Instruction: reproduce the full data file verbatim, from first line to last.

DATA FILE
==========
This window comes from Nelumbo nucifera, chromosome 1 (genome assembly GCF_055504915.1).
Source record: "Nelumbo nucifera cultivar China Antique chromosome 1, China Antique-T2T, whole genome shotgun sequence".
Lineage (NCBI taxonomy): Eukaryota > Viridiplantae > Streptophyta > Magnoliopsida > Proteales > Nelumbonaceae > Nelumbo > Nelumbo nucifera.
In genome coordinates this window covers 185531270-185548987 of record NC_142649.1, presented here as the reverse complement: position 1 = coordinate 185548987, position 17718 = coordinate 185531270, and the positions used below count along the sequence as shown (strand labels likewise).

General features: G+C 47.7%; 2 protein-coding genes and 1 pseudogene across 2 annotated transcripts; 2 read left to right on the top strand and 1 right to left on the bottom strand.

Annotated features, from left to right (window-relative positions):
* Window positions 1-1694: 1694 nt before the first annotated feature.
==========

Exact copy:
This window comes from Nelumbo nucifera, chromosome 1 (genome assembly GCF_055504915.1).
Source record: "Nelumbo nucifera cultivar China Antique chromosome 1, China Antique-T2T, whole genome shotgun sequence".
Lineage (NCBI taxonomy): Eukaryota > Viridiplantae > Streptophyta > Magnoliopsida > Proteales > Nelumbonaceae > Nelumbo > Nelumbo nucifera.
In genome coordinates this window covers 185531270-185548987 of record NC_142649.1, presented here as the reverse complement: position 1 = coordinate 185548987, position 17718 = coordinate 185531270, and the positions used below count along the sequence as shown (strand labels likewise).

General features: G+C 47.7%; 2 protein-coding genes and 1 pseudogene across 2 annotated transcripts; 2 read left to right on the top strand and 1 right to left on the bottom strand.

Annotated features, from left to right (window-relative positions):
* Window positions 1-1694: 1694 nt before the first annotated feature.